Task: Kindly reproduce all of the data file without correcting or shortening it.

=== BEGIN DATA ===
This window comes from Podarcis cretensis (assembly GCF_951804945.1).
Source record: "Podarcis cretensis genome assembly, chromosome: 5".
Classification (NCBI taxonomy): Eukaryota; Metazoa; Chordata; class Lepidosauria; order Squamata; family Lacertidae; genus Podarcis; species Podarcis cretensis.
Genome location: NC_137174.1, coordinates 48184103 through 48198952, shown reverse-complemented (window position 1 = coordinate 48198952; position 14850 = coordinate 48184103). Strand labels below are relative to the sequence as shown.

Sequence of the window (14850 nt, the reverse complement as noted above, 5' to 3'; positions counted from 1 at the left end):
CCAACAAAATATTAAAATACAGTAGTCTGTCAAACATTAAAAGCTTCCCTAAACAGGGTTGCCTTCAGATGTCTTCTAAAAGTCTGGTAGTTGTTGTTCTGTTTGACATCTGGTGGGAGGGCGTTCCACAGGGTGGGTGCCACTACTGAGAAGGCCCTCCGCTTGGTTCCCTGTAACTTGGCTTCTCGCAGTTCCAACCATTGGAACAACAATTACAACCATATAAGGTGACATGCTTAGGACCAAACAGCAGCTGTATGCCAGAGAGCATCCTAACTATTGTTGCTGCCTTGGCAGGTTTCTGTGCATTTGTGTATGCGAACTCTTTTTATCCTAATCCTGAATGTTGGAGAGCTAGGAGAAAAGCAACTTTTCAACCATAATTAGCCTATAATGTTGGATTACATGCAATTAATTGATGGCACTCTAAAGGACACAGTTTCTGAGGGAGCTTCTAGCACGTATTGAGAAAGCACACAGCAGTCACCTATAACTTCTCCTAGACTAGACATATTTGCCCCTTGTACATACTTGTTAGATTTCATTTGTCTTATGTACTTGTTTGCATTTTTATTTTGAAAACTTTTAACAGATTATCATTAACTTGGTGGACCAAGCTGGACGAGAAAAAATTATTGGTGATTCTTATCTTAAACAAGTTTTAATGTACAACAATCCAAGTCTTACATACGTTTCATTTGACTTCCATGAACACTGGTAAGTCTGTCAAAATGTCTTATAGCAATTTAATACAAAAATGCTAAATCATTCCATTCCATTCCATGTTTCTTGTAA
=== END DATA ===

This window comes from Podarcis cretensis (assembly GCF_951804945.1).
Source record: "Podarcis cretensis genome assembly, chromosome: 5".
Classification (NCBI taxonomy): Eukaryota; Metazoa; Chordata; class Lepidosauria; order Squamata; family Lacertidae; genus Podarcis; species Podarcis cretensis.
Genome location: NC_137174.1, coordinates 48184103 through 48198952, shown reverse-complemented (window position 1 = coordinate 48198952; position 14850 = coordinate 48184103). Strand labels below are relative to the sequence as shown.

Sequence of the window (14850 nt, the reverse complement as noted above, 5' to 3'; positions counted from 1 at the left end):
CCAACAAAATATTAAAATACAGTAGTCTGTCAAACATTAAAAGCTTCCCTAAACAGGGTTGCCTTCAGATGTCTTCTAAAAGTCTGGTAGTTGTTGTTCTGTTTGACATCTGGTGGGAGGGCGTTCCACAGGGTGGGTGCCACTACTGAGAAGGCCCTCCGCTTGGTTCCCTGTAACTTGGCTTCTCGCAGTTCCAACCATTGGAACAACAATTACAACCATATAAGGTGACATGCTTAGGACCAAACAGCAGCTGTATGCCAGAGAGCATCCTAACTATTGTTGCTGCCTTGGCAGGTTTCTGTGCATTTGTGTATGCGAACTCTTTTTATCCTAATCCTGAATGTTGGAGAGCTAGGAGAAAAGCAACTTTTCAACCATAATTAGCCTATAATGTTGGATTACATGCAATTAATTGATGGCACTCTAAAGGACACAGTTTCTGAGGGAGCTTCTAGCACGTATTGAGAAAGCACACAGCAGTCACCTATAACTTCTCCTAGACTAGACATATTTGCCCCTTGTACATACTTGTTAGATTTCATTTGTCTTATGTACTTGTTTGCATTTTTATTTTGAAAACTTTTAACAGATTATCATTAACTTGGTGGACCAAGCTGGACGAGAAAAAATTATTGGTGATTCTTATCTTAAACAAGTTTTAATGTACAACAATCCAAGTCTTACATACGTTTCATTTGACTTCCATGAACACTGGTAAGTCTGTCAAAATGTCTTATAGCAATTTAATACAAAAATGCTAAATCATTCCATTCCATTCCATGTTTCTTGTAA